a stoplight conversation

This feels like the right follow up for Sweet Talkin', while we're on the subject of men, women and the power of words. It's an excerpt from an e-mail I sent to some friends on July 1, 2011, just a few short weeks ago.

"This is gonna be FAST. Last night A Crazy Illinois Thing happened that you'll just get and laugh at with me. A Girl Thing.

Here's the story. Because I just need a friend to share it with, a woman who gets that when you're mother of two, and in my case pushing 40, this sort of thing just doesn't happen anymore…

I went to Uptown Normal because I'm going to paint on The Pod wall as part of the Community Mural. They are opening in a week along with Sugar Creek Art Festival across the street from the Children's Museum by the roundabout. I picked up my paint last night, so I could get an early start on Saturday before it gets too hot as the day wears on.

Anyway, on my way home from The Pod, getting close to 9pm, I was stopped at the stop light of Vernon and Veterans in my '98 Corolla and this happens…

A black pick up truck, the kind with an extended cab, and at least four guys pulled up next to me. They were honking and yelling for me to roll my window down. I was on the phone but I did. Curiosity I suppose. Maybe I knew them or my lights weren't on or something else urgent that I wasn't aware of. Then next thing I knew, they were inviting me to meet them at Gill Street and they'd buy me a beer. I smiled at 'em, shook my head "no", rolled my window back up and kept talking to my friend about painting my part of the mural on The Pod wall. She'd overheard the commotion of my overlapping conversation and asked, "What is going on?" So I told her, with a You Won't Believe This laugh in my voice.

Even though I didn't want to go to the bar for that beer, it just felt good that they were flagging me down. I didn't have any makeup on, my hair was pulled back on top of my head in a rubber band and I was wearing old denim shorts and a Minnesota vacation t-shirt from 100 years ago – a pine green one – that's a paintin' shirt now. I wasn't even wearing shades because dark was falling. I told my husband about it when I came home. I walked in grinnin' too. Just needed that Pick Me Up even though I didn't want anything to do with it. I know you hear me how I mean it."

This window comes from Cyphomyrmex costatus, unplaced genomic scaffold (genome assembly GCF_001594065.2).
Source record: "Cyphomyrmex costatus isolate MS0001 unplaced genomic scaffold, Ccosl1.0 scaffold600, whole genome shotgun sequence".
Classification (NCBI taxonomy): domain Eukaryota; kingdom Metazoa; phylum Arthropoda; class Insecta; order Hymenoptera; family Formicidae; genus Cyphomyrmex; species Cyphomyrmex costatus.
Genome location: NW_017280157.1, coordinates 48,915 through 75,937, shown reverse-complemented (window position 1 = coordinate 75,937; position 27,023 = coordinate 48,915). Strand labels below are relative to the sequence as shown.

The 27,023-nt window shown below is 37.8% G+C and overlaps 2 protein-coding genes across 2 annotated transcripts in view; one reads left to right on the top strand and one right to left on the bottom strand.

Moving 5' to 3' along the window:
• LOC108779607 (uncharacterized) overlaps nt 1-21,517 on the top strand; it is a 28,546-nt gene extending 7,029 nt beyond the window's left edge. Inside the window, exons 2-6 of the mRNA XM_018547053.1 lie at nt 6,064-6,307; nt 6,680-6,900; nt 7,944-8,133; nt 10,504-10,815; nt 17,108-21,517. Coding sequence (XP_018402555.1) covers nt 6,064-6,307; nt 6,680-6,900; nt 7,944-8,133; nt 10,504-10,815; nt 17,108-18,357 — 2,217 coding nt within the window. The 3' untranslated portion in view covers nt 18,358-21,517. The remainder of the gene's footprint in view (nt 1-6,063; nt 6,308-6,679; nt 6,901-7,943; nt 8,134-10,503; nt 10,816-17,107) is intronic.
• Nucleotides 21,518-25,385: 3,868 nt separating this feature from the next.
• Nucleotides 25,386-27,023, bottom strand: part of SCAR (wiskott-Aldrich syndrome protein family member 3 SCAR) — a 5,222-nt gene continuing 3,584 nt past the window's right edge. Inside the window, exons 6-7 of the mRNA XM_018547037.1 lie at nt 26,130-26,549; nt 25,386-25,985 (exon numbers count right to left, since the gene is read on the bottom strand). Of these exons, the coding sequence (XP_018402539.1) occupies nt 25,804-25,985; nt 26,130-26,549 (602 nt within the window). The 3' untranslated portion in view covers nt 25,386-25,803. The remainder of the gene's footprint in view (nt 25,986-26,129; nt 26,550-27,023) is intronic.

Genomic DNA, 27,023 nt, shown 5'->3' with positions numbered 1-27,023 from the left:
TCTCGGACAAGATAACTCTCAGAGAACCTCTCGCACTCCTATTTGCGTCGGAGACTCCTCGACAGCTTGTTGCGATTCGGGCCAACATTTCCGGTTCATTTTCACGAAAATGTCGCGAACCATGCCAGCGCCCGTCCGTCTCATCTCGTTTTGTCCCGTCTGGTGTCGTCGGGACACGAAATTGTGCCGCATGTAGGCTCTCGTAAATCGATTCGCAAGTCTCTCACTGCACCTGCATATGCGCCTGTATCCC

One of my good friends replied she'd like to find those guys and buy them a beer for putting a smile on my face. She'd do it too. A longtime friend replied with an uproariously funny story about a similar experience she had as a 20-something woman, when she was very pregnant with her son, who will be a senior in high school this fall. My big city friend agreed that the stoplight Pick Up In A Pick Up was An Illinois Thing, but said she still gets occasional praise for her looks as she walks down the street. She concurred the attention does made you feel good, even if as Modern Women we're supposed to be above such things. Then she added, "Since we are getting old after all." Well, there is THAT. To put this story in proper context, I should add this was the night before my husband had an ultrasound and biopsy done on his liver to determine whether or not his cancer had spread there from the colon. While we couldn't change whatever the doctors were going to find the next day, the air in the house was still solemn and a bit tense. Thankfully our two boys were spending the night with their grandparents and Ferris Bueller's Day Off was on television. We watched this "classic" 80's movie in companionable silence and occasional laughter for awhile, just us and the cat in our cozy family room, with that early morning appointment looming. That was exactly where I wanted to spend the evening too. Home. Together.